The rule and dominion of sin has been broken because we were raised to new life with Christ. And that brings a second result of this being raised to new life in Christ. And that is: not only is the dominion of sin broken, but we are given a new ability to obey God. God gives us the capacity. Look at verse 17.

But thanks be to God that though you were slaves of sin, you became obedient from the heart to that form of teaching to which you were committed, and having been freed from sin [watch this] you became slaves of righteousness.

So our slavery to sin was broken and God gives us a new ability to obey Him and to be slaves of righteousness. But remember, this freedom from the slavery and dominion of sin is not the end of your war with sin. It's only the beginning. You will battle it all your life. But when we were raised up with Christ a radical change occurred.

So what do we do with the sin we still have? You say, boy, that sounds wonderful, but I look at my life and it doesn't look exactly like that. Again, listen to Sinclair Ferguson.

The great mistake many of us make is to look only at our sin and failure, and then ask, a little despairingly, what can I do? But our need is not to do. It is first of all to understand what God has done. To see that what He has made us through His Son is a man or a woman who has died with Christ to sin's dominion, and has been raised with Christ to new life. I am not what I thought I was, nor what I once was. I am not an ugly duckling Christian. I am a child of God.

He raised us up with Christ to new life.

The third verb comes in verse 6. He has seated us with Him together in the heavenlies. After His resurrection, of course, Christ ascended into heaven; took His seat at the right hand of God. This in the heavenlies simply refers as we learned in chapter 1 to the realm of heaven. So here's what Paul is saying. Listen carefully. Paul is amazingly saying that we were not only connected to Christ in His death, not only connected to Him in His burial, not only connected to Him in His resurrection, but in the mind of God we were also connected to Christ in His ascension and exaltation. Something has happened. We now are seated with Christ in heaven. You say, well, I feel a whole lot like I'm seated here in Dallas. Listen carefully to what Paul is saying. This is true. This has happened to you. This isn't a mind game. Christ is your representative. Whatever He does you get the credit for. After He was raised to new life, He ascended and He's now sitting at God's right hand. While you're sitting here in Dallas, in the mind of God it is as if you were seated with Christ in heaven. When Christ ascended physically, it's as if we ascended with Him spiritually, and today we sit with Him on His throne.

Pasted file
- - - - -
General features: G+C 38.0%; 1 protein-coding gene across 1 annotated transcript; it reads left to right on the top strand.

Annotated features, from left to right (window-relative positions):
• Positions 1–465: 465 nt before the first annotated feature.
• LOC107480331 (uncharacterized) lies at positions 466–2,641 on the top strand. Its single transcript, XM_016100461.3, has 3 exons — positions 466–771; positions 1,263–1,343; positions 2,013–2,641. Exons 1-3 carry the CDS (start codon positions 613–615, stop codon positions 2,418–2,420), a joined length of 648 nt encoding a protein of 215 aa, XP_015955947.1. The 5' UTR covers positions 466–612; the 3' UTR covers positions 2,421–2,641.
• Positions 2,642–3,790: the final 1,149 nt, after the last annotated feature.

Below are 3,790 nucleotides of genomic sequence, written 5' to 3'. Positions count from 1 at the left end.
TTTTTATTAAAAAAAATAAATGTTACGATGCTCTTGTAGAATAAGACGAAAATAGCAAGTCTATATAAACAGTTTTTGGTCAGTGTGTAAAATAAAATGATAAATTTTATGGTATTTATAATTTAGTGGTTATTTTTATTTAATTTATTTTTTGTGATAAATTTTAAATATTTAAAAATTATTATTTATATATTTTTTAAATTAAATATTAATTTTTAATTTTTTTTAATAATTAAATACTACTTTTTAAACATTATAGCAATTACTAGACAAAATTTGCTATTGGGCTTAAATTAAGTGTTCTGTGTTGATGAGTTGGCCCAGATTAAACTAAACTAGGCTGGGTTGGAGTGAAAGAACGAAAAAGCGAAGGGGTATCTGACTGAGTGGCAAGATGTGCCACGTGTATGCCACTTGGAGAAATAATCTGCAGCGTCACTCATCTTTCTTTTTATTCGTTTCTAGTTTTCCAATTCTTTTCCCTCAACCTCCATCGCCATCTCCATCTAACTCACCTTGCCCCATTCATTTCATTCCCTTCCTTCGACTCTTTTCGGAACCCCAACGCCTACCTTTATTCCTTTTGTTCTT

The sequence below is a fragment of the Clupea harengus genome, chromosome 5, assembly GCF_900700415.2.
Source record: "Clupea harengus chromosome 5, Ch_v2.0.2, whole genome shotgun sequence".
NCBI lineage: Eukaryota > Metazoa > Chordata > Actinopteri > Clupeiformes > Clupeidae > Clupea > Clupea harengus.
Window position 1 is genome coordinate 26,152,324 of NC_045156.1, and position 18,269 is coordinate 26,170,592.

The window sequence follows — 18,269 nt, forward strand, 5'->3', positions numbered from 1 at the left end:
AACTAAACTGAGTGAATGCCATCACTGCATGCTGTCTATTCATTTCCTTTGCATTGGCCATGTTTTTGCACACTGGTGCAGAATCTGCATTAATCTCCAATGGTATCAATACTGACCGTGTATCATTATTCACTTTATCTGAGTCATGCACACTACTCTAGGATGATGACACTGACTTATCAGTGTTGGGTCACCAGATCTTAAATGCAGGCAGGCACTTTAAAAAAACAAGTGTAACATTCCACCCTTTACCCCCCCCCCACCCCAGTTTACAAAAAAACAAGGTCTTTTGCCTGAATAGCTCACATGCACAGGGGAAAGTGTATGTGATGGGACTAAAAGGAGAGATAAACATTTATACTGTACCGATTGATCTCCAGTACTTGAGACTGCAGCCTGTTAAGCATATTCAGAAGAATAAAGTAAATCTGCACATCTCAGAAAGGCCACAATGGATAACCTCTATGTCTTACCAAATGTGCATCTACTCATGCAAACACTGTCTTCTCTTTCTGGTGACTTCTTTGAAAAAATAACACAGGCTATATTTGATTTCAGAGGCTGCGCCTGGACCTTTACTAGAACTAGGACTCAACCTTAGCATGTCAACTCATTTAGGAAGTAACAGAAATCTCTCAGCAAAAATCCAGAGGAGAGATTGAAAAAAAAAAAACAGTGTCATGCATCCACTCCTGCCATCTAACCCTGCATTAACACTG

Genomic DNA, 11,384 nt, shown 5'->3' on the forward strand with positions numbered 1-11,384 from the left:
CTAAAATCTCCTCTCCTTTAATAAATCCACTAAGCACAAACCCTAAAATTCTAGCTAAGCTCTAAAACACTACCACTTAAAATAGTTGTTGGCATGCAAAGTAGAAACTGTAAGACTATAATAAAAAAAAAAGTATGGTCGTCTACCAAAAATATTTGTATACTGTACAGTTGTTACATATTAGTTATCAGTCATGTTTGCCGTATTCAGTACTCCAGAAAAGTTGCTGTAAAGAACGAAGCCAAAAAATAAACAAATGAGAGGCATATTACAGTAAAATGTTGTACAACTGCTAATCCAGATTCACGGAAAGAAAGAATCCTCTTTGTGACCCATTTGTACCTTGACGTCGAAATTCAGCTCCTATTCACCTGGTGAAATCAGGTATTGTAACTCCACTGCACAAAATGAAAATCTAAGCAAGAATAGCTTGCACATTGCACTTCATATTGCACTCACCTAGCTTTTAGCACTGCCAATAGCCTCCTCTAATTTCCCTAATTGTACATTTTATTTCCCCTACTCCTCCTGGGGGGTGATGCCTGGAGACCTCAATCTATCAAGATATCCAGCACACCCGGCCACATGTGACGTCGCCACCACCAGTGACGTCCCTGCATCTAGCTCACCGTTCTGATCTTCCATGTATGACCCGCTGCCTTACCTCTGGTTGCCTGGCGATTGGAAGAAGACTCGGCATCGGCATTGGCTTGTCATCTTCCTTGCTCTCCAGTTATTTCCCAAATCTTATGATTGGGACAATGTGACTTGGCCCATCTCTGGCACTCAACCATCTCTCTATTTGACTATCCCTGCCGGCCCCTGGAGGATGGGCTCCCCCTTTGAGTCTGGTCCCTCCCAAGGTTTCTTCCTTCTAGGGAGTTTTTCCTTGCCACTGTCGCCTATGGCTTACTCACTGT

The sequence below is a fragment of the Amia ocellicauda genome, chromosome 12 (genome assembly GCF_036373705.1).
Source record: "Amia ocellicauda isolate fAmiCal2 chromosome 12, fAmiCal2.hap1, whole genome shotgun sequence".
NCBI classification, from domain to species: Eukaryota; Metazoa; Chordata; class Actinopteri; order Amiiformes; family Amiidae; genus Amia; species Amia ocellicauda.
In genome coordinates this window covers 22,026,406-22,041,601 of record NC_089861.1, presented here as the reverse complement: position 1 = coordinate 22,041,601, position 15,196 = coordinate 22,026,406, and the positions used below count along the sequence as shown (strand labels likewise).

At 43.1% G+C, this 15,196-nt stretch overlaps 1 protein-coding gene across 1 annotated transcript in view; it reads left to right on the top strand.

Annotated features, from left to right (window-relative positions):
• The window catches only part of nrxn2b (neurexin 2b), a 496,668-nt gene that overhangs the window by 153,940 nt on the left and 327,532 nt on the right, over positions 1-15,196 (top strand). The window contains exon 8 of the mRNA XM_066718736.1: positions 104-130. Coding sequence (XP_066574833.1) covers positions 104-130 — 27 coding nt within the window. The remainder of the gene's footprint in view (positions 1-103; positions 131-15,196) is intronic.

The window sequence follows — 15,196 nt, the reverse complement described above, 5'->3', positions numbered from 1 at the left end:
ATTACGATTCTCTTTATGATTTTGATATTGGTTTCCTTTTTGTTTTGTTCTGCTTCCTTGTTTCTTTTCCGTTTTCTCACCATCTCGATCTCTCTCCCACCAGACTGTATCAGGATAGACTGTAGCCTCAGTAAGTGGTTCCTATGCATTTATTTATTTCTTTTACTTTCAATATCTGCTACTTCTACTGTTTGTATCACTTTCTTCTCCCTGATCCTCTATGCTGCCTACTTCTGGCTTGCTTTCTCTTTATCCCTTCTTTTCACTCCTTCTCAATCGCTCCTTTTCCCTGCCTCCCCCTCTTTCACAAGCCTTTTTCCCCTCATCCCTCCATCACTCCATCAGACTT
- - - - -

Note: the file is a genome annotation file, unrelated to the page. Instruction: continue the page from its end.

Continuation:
What are the ramifications of this? Well, before this dramatic change we lived here in the world as citizens of the world, in lockstep with everything that happens here in the world. But now we belong already to a different kingdom. The world doesn't enslave us any longer. And just as Christ is now exalted to a position of power and authority over the evil powers around Him, so do we. We are seated with Christ in His throne. We no longer belong to this world. We belong to the kingdom of God. We are no longer in the kingdom of Satan. We are in the kingdom of God. We are no longer under the power of Satan, under the prince of the power of the air. We are under the power of the Holy Spirit. As Lloyd-Jones says, we already know something of the life of heaven, even in this world. How should this truth affect us? It seems ethereal and unreal. How should it affect us? Look at Colossians 3. Very practical. Colossians 3:1:

…if you have been raised with Christ [and we have], keep seeking the things above, where Christ is [where you have been seated with Him], at the right hand of God. Set your mind on the things above, not on the things that are on the earth.

Stop thinking like an earthling. Stop thinking like you belong here. You don't belong here. In the mind of God it's as if you are already seated with Christ in heaven. So stop thinking about all the stuff. And instead think about the things of heaven. You say, well, does that mean like streets of gold and you know, gates of pearl? No! That means what's in the Scripture. Think God's thoughts. Think on heavenly things. Don't occupy yourself with all the stuff. You don't belong here any more. Don't keep in step with the world like you used to. You've got a new kingdom. You belong somewhere else.

What a dramatic change God has accomplished for us. Instead of our being spiritually dead, God has united us to Christ and given us new spiritual life. Instead of slavery to sin, to our lusts as the first three verses describe, God has broken that power by raising us with Christ and giving us the power to live a new life of obedience. Instead of our being tied to this world and walking according to its course and being under the authority of the prince of the power of the air, God has put us into His kingdom and exalted us above our enemies – even to the throne of God Himself. That's the change.

Let me ask you this morning. Are you spiritually alive? Are you aware that spiritual life is in you, coursing through your veins, changing you, working in you? You see, where there is life there is self-awareness. There is evidence of life. Do you see the evidence? Do you see the results? Even though you still struggle with sin, do you sense that you are no longer under its power like you used to be? Do you now have the ability to obey God? Do you sense that you don't belong here in this world? That heaven, in a sense, is already your home, and you look forward to being there with the righteous, and with Christ, with God? If you're truly a Christian, then those things will be true to some degree. What a dramatic change God has produced in us by His grace. Let's pray together.

Our Father, these things are difficult and challenging for us to grasp, and yet we know they're important. We know that Paul labored under the inspiration of your Spirit to make them clear to us. And Father, we thank you that while we cannot in and of ourselves grasp these things, that we can pray, even as You taught us in chapter 1, that by Your Spirit You would grant us illumination. Lord, open our minds to get it. Open our minds to see. Help us to think and meditate on these things. Help us to set our minds on these truths that matter so much. Father, I pray that You would help us to give You thanks for Your mercy, for Your love, for Your grace, which were behind this change. And Father, help us to come to grips with and understand what it means that You made us alive together with Christ, that you raised us up with Him, and that You have seated us together with Him in the heavenlies. Father, thank You for the connection You have established between us and Christ. We are in Him. He is our representative and through Him we get our life. We thank You and praise You in His name. Amen.